On Batman Begins
A friend talked me into going to see the new movie Batman Begins. Since I know you folks rely on me for useful information (though I?ve been slack for a while now in keeping up my end of the deal) I thought I would give you the low-down on this flick.
Before I discuss this movie, though, I would like to comment on one of the preview movies. The theater showed the preview of the new release of Charlie and the Chocolate Factory. It stars Johnny Dep as Willy Wonka. His character wears a long, bright red coat. He also has straight, black hair that curls slightly inward as its length reaches his shoulder. His face is very pale. He speaks in a soft, almost feminine voice. The question is: Why does Willy Wonka seem to be modeled after Michael Jackson? I?m just asking.
Anyway, I had concerns about the Batman movie. The previews looked like the movie may want to move away from the psychology of the Caped Crusader. I didn?t need to have worried. The movie covered the psychology better than any movie I?ve seen before. Where other films alluded to the mental difficulties of Mr. Wayne, this film really jumped in with both feet just to get a better view while the troubled Bruce struggled for air. This character was much more human and solid than most Batmen, and that seemed to make it more disturbing. I like being disturbed?by movies, I mean.
There was a good plot and rather good cast of characters. The bad guys surprise you, especially since there is such a large field of candidates. You never know who will turn out to be a bad guy, or just how bad he or she will be. I?m being intentionally vague here so I don?t spoil the film for you.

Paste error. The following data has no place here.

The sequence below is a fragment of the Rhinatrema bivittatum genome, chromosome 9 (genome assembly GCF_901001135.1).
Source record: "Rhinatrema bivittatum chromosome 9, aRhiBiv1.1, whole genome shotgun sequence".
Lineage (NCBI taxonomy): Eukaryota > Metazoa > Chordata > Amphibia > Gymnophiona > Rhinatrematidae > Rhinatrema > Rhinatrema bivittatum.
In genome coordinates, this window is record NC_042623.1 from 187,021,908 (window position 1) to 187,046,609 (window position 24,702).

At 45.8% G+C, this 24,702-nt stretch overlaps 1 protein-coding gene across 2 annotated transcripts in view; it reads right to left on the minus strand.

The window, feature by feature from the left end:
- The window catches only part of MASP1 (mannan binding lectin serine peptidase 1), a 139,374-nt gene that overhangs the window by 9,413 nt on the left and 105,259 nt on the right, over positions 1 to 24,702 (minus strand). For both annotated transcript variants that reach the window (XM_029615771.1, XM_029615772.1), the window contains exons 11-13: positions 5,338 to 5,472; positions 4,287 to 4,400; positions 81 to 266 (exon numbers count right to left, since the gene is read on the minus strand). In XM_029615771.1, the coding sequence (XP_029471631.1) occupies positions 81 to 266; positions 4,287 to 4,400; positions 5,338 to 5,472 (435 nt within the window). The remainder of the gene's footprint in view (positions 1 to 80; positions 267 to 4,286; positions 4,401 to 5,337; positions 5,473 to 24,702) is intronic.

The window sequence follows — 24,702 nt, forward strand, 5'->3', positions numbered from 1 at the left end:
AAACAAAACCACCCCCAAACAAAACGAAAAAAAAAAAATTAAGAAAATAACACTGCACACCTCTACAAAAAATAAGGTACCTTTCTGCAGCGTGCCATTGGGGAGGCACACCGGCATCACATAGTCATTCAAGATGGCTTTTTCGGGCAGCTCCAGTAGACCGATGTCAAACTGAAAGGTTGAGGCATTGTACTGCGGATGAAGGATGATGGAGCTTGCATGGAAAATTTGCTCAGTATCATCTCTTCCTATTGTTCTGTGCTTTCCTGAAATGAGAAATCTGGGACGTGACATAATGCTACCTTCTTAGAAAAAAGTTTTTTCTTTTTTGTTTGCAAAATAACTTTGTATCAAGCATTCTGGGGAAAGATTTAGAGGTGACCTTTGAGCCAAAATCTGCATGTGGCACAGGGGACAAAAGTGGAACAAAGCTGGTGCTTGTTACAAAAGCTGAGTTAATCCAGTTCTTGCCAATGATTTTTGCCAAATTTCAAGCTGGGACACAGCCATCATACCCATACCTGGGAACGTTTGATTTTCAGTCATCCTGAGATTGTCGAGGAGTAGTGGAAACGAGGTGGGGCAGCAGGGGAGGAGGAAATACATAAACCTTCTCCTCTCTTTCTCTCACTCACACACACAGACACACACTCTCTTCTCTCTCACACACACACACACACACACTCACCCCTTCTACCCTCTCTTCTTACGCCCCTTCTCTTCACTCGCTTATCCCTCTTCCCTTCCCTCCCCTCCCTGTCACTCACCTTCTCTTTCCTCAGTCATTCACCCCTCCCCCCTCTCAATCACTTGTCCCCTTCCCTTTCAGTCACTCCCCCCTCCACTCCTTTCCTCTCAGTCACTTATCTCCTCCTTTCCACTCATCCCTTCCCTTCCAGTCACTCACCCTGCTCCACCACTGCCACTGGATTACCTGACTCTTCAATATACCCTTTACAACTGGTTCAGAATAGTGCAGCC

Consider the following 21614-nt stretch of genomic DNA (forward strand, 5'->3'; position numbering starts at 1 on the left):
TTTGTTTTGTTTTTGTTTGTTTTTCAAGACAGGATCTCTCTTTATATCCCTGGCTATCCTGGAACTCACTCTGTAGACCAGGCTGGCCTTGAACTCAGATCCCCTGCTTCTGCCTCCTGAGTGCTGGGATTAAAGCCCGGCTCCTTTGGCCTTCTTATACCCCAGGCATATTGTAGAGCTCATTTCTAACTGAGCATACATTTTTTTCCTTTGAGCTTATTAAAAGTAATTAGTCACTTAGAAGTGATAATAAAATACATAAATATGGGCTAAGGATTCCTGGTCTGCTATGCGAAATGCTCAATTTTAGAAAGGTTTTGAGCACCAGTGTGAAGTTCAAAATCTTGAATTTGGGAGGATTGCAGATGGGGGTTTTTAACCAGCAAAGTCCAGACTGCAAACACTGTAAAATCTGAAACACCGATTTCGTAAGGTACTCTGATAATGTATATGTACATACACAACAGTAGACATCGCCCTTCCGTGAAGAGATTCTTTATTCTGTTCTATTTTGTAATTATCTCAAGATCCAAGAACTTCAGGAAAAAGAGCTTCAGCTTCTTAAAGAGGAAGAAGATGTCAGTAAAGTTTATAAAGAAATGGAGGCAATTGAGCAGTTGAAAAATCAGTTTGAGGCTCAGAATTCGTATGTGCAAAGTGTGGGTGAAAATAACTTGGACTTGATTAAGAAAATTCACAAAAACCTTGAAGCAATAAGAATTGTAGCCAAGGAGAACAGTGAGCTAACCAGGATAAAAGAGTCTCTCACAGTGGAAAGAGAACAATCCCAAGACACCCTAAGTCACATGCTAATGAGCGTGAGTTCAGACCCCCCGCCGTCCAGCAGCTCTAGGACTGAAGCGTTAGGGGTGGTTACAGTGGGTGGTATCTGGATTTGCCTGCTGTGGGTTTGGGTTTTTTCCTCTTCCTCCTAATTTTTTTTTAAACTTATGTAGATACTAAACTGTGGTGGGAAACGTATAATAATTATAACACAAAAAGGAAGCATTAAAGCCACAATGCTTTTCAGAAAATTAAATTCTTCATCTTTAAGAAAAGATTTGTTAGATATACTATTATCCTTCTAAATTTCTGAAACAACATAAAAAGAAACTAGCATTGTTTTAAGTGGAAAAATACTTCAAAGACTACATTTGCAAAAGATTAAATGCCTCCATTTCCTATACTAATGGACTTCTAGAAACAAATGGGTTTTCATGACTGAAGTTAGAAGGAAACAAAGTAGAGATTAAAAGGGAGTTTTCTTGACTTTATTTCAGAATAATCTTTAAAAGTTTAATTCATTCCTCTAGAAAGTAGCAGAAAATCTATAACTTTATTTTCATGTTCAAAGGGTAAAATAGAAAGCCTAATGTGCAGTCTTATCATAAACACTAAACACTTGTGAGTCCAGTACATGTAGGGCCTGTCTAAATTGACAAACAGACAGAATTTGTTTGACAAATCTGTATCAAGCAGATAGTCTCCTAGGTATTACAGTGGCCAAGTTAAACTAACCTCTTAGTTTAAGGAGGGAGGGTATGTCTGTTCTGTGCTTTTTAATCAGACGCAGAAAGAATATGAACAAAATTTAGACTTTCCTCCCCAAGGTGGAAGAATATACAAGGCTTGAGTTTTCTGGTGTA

There was a problem with Liam Neeson character. Don?t get me wrong; Mr. Neeson did an excellent job. If you?ve seen the previews, you know that Neeson?s character is Bruce Wayne?s martial arts instructor. Dressed as he was, talking like he was, and playing with the sword as he was, I kept thinking that it was Qui-Gon Jinn from the first Star Wars movie. Unfortunately, that pulled me out of the film a bit. We should start a theater tradition that when you see Neeson teaching Wayne anything, everyone should shout, ?Use the Force, Bruce!?
Of course, Batman?s best buddy is the butler Alfred. In this flick, the Alfred is a real smart-alec. Some of the best lines belong to the quick wit of this slightly rougher butler. If the rest of the film hadn?t been so good, I would have still recommended seeing it just to see the Alfred parts.
Overall, this is a good film. It was easily worth the matinee price I paid (and would have been good at full price). It is good enough that I may go see it again in the theatre (at least the second run theater). I have to recommend this one to you.
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